© Memorial Hall Museum, Pocumtuck Valley Memorial Association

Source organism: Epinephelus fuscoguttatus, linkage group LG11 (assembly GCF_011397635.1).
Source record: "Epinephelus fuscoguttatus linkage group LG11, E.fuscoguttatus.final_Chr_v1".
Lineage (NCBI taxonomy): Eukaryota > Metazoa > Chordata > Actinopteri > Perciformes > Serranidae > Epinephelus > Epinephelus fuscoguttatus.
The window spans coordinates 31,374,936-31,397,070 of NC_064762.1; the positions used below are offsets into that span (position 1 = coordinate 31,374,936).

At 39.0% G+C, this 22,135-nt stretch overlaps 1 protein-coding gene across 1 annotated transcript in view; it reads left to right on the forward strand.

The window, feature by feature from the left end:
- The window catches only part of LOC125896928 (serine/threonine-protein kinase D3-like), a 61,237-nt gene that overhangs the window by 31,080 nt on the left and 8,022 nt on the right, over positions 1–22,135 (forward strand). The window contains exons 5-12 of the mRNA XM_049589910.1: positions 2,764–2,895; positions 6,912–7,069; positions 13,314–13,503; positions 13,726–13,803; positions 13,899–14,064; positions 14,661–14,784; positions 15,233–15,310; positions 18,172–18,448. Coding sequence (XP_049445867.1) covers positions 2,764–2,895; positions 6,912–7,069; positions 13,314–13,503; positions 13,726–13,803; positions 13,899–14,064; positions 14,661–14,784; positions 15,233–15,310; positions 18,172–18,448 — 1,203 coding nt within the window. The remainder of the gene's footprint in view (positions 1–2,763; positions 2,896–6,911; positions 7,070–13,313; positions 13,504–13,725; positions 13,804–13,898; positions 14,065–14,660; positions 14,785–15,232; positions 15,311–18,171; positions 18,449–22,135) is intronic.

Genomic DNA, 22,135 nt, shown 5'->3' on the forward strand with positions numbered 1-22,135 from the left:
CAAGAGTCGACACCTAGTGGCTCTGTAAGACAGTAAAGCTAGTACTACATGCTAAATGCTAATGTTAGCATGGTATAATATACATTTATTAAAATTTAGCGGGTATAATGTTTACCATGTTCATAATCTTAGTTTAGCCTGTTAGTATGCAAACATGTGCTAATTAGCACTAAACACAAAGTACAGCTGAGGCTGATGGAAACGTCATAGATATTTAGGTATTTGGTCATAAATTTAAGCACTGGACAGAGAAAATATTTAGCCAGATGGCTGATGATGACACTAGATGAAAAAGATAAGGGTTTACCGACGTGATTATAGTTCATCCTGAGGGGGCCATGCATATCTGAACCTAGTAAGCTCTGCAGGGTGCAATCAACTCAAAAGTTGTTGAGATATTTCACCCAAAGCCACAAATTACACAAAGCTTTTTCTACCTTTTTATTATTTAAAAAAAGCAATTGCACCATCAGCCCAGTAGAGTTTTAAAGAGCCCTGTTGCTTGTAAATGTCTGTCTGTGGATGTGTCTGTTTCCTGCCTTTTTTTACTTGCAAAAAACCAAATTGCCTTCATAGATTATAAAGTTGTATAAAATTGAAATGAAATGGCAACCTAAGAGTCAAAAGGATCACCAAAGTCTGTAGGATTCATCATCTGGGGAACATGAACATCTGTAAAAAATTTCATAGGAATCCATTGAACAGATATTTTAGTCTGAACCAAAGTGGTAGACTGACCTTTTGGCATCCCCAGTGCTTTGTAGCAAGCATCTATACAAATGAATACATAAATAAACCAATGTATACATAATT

In 1914, the Springfield Republican praised Gertrude Ashley "whose study of Japanese art is reflected in the quality of her designing and the almost oriental feeling that is caught in her color harmonies." While the influence of Japanese art can be seen in the metal work of Madeline Yale Wynne, the embroidery of the Deerfield Society and Blue and White Needlework and the weaving of Luanna Thorne, raffia basket maker Gertrude Ashley based her Japanese Landscape Basket on a specific source, Utagawa Hiroshige's "Bay at Kominato in Awa Province" from his mid-19th-century Famous Views of the 60-odd Provinces, transforming its vertical orientation into a the horizontal scene embedded into the surface of her woven work. The basket's current location is unknown, but the above photograph was published as the frontispiece to Ashley's Raffia Basketry as an Art (1921). The author believed the raffia landscape basket to be "the most ambitious attempt at originality," and advised that it "should not be attempted until one has had much experience as it requires much time both to design a subject which would be sufficiently interesting to spend the time to execute it. Some of my landscape baskets have required four hours to complete one row."